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The Future of Chaplaincy and How to Heal

The religious, spiritual, and secular demographics of the US are changing and, with them, the role of chaplaincy. How can any one person support the spiritual needs and development of college students? How does a chaplain serve patients and their families, from Atheist to Zoroastrian, dealing with life and death? How does the history of chaplaincy in the military and the emergence of chaplains for social justice activists inform what preparation for this role entails? After months of protests against systemic racism, bitter partisan battles, and social distancing amidst an ongoing global pandemic, how can we heal? Join in this rich conversation with: 

  • Joe Morrow (moderator): Pastor of Discipleship at 4th Presbyterian Church in Chicago, IL; IFYC alumni 
  • Tahara Akmal: Clinical Pastoral Education Manager and Chaplain at MedStar Washington Hospital Center in DC 
  • Wendy Cadge:  Professor in the Department of Sociology at Brandeis University; Founder of Transforming Chaplaincy Project & the Chaplaincy Innovation Lab 
  • Micky ScottBey JonesDirector of Resilience and Healing Initiatives with the Faith Matters Network; Justice Doula 

Tahara Akmal: So we're a stranger, we're a companion, we accompany people. And most of all, from my tradition, we're taught every chapter of the Quran starts in the name of the divine, the most compassionate, the most merciful. So for me as a chaplain, what I'm doing as I'm walking in the room, I'm thinking to be compassionate. And one of the ways we do that is by respecting people and their beliefs, whatever people find meaningful and is giving them comfort or hope, however they describe it, is what we want to respect and be curious about. So we start with this idea that a chaplain is coming there not to change things, fix things, or to tell people what they should or shouldn't do. We are there as a stranger invited into their space. And if they choose to share with us, that's a gift. And that's a blessing. 

Micky ScottBey Jones: “When I talk to other movement chaplains, or I talk to activists and organizers and clergy that are involved in faith-rooted organizing, and, you know, they really struggle with if they are allowed to stay home this weekend from the March that's happening. They feel guilty if they don't show up every time. And so I've been having this kind of vision lately – of this rotating ability. Like you pull forward for a while and then you're able to pull back and there's another group of people that are able to pull forward. And, you know, what if we actually had kind of that, you know, ability to – if we honored the rest and the resilience and the healing as much as the activism part, right? If healing, if care were so interwoven in everything, but in my, you know, context, particularly in, you know, social change movements so that we saw that as part of being able to stay in the work long-term.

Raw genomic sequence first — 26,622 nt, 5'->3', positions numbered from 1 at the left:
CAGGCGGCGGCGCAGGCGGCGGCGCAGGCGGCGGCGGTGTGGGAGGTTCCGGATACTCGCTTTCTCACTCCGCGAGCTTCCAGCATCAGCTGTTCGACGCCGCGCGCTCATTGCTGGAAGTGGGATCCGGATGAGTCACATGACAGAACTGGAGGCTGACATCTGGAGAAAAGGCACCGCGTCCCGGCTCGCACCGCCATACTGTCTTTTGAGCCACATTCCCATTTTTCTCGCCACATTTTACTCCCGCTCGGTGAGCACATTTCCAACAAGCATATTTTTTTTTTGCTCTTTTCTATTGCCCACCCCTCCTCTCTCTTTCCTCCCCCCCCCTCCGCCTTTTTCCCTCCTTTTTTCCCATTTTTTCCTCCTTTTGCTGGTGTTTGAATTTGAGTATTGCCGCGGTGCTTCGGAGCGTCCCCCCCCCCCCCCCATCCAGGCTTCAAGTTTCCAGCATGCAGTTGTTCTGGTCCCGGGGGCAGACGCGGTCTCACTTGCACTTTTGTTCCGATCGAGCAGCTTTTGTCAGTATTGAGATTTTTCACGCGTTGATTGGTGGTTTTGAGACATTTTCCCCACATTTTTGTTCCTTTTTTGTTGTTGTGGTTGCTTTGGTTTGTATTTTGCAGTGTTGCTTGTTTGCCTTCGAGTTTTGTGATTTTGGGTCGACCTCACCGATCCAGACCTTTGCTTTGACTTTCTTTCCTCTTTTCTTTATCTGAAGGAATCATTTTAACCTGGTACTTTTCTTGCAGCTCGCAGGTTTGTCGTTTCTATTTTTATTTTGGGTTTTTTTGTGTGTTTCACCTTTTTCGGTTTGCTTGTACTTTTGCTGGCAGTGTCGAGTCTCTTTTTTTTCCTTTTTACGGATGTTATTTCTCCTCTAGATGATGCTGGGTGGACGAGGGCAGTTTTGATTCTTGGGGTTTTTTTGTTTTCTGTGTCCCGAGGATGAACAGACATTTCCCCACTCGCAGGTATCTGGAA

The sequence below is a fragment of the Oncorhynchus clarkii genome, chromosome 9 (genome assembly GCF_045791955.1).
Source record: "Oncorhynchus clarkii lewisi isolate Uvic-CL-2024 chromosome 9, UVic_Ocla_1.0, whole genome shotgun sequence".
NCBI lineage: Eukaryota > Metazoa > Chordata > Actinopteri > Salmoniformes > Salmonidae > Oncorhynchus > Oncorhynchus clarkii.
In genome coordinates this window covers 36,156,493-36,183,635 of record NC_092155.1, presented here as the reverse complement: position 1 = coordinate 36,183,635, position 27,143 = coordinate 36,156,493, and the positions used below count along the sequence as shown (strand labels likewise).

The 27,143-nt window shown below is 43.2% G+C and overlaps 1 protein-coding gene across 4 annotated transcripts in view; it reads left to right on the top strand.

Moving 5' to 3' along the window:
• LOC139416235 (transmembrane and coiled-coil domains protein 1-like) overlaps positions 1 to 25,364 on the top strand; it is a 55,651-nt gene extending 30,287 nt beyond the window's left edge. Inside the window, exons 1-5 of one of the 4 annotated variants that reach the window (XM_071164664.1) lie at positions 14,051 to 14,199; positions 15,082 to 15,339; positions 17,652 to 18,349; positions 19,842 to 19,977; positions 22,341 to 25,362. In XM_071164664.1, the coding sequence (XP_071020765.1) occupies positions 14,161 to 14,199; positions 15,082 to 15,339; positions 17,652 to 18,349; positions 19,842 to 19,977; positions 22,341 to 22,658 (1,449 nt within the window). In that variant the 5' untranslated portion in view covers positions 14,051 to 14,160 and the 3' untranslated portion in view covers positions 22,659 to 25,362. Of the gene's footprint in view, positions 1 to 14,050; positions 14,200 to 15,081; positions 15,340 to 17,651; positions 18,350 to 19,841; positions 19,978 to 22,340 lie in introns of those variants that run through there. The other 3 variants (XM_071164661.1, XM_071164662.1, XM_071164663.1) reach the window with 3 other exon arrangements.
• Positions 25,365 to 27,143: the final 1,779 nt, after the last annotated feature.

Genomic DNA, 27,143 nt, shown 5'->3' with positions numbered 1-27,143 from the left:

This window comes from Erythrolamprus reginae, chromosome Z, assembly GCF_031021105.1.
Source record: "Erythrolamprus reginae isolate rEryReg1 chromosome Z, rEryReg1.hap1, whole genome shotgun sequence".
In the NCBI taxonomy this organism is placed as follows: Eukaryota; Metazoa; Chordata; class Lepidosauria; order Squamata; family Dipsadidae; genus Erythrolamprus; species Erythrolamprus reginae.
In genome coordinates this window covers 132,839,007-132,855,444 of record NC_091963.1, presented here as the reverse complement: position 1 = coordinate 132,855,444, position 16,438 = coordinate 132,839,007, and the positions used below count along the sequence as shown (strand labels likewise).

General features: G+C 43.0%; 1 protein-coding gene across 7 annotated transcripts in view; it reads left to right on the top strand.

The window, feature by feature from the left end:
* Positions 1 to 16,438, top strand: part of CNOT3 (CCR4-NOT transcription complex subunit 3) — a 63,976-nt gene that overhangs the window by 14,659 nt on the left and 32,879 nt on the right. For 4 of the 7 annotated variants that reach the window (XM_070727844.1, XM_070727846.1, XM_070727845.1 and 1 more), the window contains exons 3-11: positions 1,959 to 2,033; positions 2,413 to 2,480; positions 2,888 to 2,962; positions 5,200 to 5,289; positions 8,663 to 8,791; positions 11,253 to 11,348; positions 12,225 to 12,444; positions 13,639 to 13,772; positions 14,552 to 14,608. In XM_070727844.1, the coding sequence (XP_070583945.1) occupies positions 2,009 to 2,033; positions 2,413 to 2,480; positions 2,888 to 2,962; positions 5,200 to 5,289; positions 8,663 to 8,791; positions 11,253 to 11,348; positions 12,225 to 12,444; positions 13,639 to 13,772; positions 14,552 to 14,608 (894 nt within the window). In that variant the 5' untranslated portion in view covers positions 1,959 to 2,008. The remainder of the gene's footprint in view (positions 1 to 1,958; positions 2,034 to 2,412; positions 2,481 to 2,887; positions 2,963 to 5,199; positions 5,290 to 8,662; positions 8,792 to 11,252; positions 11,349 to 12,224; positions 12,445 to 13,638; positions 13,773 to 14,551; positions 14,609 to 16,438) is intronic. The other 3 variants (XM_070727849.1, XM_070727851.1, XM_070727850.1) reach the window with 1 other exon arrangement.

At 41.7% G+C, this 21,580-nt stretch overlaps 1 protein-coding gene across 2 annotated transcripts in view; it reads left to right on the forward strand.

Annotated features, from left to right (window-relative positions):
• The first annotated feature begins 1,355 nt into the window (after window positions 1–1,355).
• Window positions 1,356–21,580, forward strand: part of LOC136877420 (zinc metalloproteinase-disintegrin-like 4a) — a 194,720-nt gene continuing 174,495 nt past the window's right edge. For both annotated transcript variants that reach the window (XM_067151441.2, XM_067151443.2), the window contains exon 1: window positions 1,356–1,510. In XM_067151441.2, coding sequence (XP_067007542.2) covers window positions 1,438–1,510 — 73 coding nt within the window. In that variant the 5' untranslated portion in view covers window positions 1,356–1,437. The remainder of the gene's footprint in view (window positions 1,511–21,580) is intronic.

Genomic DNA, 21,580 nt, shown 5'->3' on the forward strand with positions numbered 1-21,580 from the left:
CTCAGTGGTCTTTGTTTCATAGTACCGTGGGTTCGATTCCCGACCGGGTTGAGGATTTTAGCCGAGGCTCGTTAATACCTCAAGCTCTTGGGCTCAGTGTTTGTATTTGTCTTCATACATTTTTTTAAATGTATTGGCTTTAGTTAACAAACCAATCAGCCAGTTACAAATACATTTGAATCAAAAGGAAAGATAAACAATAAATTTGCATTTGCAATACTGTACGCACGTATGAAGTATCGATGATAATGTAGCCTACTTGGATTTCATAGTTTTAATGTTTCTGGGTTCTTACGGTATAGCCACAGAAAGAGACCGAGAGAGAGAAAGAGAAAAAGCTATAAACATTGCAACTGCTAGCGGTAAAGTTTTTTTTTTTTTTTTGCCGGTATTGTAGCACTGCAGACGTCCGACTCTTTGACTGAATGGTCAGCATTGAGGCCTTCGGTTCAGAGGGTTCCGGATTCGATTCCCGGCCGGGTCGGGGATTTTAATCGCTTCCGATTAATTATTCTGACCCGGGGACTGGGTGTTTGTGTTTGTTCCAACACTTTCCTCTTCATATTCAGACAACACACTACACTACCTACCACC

Wendy Cadge: to me, the most important first transformative power of chaplaincy is to help us grieve. And, you know, I'm hopeful that in the coming months and days, there will be more opportunities for sort of public collective naming of grief, naming the names of people who have died as a result of all of these pandemics.  

Access the full conversation here. 

If you are looking for a way to become an interfaith leader, work for racial equity and build bridges, please check out our free curriculum "We Are Each Other's" and start your interfaith leadership today

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The opinions contained in this piece are solely the author’s and do not necessarily reflect the views of Interfaith Youth Core. Interfaith America encourages a wide range of views and strives to maintain a respectful tone with a goal of greater understanding and cooperation between people of different faiths, worldviews, and traditions.